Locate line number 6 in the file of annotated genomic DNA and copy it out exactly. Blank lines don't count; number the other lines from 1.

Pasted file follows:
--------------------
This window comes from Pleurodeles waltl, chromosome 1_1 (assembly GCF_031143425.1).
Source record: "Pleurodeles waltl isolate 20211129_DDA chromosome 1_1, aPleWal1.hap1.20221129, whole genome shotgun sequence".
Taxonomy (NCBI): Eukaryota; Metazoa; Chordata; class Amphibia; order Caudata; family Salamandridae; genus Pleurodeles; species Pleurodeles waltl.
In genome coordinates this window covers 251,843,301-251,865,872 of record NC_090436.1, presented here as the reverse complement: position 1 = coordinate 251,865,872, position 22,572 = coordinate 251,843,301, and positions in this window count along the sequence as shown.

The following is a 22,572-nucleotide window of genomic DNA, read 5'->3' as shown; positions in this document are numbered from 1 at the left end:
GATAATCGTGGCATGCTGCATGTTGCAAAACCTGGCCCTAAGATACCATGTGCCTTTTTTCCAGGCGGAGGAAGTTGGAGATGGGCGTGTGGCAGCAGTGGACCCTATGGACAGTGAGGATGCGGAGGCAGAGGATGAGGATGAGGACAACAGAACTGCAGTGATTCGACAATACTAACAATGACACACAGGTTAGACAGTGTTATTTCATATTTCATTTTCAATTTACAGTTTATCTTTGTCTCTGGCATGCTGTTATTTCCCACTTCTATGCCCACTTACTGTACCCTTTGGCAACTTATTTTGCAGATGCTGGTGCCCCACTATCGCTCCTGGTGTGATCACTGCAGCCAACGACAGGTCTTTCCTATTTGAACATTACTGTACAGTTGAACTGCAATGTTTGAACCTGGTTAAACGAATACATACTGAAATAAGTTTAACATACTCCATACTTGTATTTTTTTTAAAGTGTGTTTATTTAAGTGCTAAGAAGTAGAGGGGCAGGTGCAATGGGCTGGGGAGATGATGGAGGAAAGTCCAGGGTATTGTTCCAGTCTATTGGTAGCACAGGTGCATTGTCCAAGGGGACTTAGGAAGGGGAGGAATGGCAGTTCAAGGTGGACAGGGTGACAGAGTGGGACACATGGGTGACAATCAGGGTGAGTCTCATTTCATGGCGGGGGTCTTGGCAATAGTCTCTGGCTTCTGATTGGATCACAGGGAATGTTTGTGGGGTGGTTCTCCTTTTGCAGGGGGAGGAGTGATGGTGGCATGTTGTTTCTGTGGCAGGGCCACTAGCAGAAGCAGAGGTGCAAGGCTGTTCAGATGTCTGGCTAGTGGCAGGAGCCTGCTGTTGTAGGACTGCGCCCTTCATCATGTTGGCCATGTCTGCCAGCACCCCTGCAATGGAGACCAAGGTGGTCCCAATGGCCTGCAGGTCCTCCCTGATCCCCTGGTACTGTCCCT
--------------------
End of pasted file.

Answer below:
GATAATCGTGGCATGCTGCATGTTGCAAAACCTGGCCCTAAGATACCATGTGCCTTTTTTCCAGGCGGAGGAAGTTGGAGATGGGCGTGTGGCAGCAGTGGACCCTATGGACAGTGAGGATGCGGAGGCAGAGGATGAGGATGAGGACAACAGAACTGCAGTGATTCGACAATACTAACAATGACACACAGGTTAGACAGTGTTATTTCATATTTCATTTTCAATTTACAGTTTATCTTTGTCTCTGGCATGCTGTTATTTCCCACTTCTATGCCCACTTACTGTACCCTTTGGCAACTTATTTTGCAGATGCTGGTGCCCCACTATCGCTCCTGGTGTGATCACTGCAGCCAACGACAGGTCTTTCCTATTTGAACATTACTGTACAGTTGAACTGCAATGTTTGAACCTGGTTAAACGAATACATACTGAAATAAGTTTAACATACTCCATACTTGTATTTTTTTTAAAGTGTGTTTATTTAAGTGCTAAGAAGTAGAGGGGCAGGTGCAATGGGCTGGGGAGATGATGGAGGAAAGTCCAGGGTATTGTTCCAGTCTATTGGTAGCACAGGTGCATTGTCCAAGGGGACTTAGGAAGGGGAGGAATGGCAGTTCAAGGTGGACAGGGTGACAGAGTGGGACACATGGGTGACAATCAGGGTGAGTCTCATTTCATGGCGGGGGTCTTGGCAATAGTCTCTGGCTTCTGATTGGATCACAGGGAATGTTTGTGGGGTGGTTCTCCTTTTGCAGGGGGAGGAGTGATGGTGGCATGTTGTTTCTGTGGCAGGGCCACTAGCAGAAGCAGAGGTGCAAGGCTGTTCAGATGTCTGGCTAGTGGCAGGAGCCTGCTGTTGTAGGACTGCGCCCTTCATCATGTTGGCCATGTCTGCCAGCACCCCTGCAATGGAGACCAAGGTGGTCCCAATGGCCTGCAGGTCCTCCCTGATCCCCTGGTACTGTCCCT